A new type of dental anomaly: molar-incisor malformation (MIM)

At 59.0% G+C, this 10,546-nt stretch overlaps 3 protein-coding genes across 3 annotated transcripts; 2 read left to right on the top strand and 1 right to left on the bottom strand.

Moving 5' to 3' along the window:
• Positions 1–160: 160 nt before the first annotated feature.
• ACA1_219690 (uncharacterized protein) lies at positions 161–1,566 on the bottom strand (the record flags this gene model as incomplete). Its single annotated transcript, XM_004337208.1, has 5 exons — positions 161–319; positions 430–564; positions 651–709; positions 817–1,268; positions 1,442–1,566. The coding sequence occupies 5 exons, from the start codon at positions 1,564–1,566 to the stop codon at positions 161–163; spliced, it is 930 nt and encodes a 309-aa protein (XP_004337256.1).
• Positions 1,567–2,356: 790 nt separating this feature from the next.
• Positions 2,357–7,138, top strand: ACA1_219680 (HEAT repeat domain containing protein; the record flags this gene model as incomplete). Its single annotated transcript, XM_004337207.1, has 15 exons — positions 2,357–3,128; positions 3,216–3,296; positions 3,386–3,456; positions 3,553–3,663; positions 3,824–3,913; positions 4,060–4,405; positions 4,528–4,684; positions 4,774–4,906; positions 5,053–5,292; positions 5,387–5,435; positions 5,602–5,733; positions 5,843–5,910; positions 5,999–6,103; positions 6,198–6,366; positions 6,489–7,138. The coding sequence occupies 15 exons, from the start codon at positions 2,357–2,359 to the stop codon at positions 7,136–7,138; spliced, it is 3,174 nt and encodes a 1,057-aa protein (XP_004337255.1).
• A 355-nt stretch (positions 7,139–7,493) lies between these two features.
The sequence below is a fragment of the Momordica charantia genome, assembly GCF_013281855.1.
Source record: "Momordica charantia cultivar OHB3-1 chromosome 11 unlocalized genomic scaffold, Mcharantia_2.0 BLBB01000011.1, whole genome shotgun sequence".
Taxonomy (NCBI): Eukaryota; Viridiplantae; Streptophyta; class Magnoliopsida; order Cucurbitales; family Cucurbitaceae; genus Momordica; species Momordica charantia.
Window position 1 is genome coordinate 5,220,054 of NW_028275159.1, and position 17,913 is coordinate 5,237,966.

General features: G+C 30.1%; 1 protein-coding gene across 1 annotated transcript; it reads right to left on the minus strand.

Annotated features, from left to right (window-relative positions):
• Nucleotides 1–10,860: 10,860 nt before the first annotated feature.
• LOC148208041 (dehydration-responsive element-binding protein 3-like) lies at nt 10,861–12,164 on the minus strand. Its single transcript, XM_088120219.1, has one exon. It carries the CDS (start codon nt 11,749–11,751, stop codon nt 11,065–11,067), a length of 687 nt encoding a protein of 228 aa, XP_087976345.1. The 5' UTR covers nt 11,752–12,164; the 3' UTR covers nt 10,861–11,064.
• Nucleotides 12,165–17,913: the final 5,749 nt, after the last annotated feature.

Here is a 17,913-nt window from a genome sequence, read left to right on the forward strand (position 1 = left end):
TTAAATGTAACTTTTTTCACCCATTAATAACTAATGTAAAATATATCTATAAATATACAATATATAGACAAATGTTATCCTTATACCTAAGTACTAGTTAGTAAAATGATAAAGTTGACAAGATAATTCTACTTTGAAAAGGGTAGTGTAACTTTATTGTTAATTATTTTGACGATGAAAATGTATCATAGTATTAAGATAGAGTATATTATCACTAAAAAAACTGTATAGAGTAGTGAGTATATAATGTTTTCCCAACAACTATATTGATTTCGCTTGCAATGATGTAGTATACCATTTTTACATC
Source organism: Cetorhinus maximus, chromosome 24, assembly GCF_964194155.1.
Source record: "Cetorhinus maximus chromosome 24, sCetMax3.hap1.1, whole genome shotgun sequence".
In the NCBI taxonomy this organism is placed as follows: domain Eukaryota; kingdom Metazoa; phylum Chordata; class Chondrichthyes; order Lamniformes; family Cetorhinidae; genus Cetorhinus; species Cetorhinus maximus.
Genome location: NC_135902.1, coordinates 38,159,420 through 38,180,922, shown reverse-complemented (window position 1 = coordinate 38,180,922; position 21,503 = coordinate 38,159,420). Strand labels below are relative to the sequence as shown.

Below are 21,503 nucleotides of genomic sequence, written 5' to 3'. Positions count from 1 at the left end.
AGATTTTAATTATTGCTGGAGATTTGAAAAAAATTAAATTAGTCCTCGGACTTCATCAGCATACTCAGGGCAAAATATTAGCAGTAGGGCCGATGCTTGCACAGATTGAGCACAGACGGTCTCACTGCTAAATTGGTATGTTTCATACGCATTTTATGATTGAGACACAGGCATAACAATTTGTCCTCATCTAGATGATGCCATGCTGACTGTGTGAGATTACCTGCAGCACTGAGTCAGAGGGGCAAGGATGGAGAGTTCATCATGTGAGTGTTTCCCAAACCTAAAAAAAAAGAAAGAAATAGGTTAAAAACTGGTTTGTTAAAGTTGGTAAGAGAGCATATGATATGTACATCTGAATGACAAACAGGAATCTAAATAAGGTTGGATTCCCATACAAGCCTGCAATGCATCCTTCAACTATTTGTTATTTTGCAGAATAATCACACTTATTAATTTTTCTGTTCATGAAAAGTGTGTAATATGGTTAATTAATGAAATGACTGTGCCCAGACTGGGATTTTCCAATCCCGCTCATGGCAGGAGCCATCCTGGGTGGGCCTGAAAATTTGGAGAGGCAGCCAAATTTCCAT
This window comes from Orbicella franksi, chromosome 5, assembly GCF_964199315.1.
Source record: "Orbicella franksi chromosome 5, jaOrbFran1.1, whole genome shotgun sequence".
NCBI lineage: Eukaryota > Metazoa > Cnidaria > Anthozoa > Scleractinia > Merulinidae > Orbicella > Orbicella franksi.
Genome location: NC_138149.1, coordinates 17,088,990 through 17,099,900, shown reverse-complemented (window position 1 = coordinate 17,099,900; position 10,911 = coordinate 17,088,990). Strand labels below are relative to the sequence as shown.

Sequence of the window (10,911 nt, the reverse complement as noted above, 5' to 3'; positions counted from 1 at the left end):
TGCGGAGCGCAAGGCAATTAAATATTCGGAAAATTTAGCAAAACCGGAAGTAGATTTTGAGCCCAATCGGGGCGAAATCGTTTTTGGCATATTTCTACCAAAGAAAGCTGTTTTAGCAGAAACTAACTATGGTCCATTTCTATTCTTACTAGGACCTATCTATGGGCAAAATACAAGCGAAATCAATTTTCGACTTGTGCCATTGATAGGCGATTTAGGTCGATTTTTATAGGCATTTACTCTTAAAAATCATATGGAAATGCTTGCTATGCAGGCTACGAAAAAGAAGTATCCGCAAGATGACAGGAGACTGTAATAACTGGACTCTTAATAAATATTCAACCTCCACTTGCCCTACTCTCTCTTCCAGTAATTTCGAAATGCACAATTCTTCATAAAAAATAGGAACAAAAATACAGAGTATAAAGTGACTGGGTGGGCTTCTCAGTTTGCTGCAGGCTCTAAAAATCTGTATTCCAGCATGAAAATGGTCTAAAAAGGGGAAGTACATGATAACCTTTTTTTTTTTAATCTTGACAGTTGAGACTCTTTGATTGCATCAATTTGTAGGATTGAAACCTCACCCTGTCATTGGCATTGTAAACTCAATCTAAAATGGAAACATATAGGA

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A molar-incisor malformation (MIM) is a newly discovered type of dental anomaly of the permanent first molars, deciduous second molars, and permanent maxillary central incisors. MIM anomalies of the permanent first molars and deciduous second molars may include normal crowns with a constricted cervical region and thin, narrow, and short roots, whereas the affected maxillary central incisors may exhibit a hypoplastic enamel notch near the cervical third of the clinical crown. Although the etiology of MIM remains to be determined, it is thought to be attributable to an epigenetic factor linked to brain- and central nervous system–related systemic diseases at around age 1 to 2 years. MIM teeth are associated with clinical problems such as impaction, early exfoliation, space loss, spontaneous pain, periapical abscess, and poor incisor esthetics. Children with MIM teeth should be observed closely with respect to their medical history, and dentists should formulate a wider-ranging treatment plan.

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